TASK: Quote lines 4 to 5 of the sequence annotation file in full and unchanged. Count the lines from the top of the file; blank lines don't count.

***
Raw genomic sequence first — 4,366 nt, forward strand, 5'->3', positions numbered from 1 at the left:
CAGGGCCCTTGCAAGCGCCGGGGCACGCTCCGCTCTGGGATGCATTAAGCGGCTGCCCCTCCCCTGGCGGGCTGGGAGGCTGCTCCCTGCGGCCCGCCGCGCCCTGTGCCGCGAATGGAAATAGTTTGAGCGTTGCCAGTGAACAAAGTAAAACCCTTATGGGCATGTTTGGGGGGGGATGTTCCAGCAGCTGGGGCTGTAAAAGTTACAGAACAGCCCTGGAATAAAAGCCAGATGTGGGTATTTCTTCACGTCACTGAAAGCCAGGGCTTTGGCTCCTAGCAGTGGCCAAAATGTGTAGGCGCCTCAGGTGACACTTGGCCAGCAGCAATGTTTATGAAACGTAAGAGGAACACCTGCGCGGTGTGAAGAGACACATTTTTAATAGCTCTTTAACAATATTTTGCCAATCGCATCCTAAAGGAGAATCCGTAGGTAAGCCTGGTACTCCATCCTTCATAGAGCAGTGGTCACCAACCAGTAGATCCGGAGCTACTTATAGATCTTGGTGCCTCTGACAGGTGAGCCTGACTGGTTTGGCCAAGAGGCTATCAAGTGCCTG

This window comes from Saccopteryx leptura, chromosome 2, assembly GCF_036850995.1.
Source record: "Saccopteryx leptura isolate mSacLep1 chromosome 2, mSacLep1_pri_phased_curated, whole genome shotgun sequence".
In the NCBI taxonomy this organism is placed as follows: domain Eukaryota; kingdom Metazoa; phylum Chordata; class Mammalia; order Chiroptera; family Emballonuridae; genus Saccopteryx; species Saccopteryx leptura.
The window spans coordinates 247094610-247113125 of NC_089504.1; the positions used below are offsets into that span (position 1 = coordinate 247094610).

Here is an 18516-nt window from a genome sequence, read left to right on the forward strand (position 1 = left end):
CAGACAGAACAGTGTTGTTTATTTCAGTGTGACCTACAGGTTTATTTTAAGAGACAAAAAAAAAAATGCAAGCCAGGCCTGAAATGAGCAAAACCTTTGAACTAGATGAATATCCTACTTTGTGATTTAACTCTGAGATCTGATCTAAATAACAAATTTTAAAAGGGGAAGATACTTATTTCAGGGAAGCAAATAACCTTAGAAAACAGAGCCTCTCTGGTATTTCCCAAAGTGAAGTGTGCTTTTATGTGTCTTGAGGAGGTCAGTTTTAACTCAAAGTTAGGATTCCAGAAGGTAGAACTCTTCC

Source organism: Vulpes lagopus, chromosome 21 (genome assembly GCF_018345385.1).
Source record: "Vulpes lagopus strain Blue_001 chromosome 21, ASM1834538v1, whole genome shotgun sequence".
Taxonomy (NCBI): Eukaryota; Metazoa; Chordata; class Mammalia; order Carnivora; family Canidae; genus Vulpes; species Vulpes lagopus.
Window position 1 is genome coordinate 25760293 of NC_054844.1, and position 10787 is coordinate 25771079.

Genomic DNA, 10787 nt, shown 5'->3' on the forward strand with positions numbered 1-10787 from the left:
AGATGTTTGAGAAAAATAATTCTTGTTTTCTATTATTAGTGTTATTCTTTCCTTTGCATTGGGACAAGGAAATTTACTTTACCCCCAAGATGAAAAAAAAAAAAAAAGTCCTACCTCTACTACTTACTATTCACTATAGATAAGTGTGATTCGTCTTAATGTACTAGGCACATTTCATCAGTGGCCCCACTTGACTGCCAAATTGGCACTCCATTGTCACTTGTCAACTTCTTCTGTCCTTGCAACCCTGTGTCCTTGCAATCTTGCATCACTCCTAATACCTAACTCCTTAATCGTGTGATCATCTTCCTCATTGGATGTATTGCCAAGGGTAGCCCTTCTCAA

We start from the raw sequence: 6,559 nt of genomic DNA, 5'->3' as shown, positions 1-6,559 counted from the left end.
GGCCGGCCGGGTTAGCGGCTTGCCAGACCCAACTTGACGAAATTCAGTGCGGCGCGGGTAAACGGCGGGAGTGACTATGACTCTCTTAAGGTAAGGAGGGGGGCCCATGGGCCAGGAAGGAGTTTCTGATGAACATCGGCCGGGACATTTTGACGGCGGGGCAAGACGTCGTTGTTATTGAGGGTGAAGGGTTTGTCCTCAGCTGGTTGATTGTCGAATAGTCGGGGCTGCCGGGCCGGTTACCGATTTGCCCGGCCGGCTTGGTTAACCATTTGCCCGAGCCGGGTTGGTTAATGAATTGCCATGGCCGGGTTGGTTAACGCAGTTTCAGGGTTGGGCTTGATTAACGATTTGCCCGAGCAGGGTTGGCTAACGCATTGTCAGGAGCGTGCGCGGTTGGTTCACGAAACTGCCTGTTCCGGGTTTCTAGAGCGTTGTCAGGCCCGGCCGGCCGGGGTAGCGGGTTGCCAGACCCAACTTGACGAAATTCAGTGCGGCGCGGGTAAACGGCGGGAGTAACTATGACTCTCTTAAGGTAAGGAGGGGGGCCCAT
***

Source record: "Saccopteryx leptura isolate mSacLep1 chromosome 2, mSacLep1_pri_phased_curated, whole genome shotgun sequence".
In the NCBI taxonomy this organism is placed as follows: domain Eukaryota; kingdom Metazoa; phylum Chordata; class Mammalia; order Chiroptera; family Emballonuridae; genus Saccopteryx; species Saccopteryx leptura.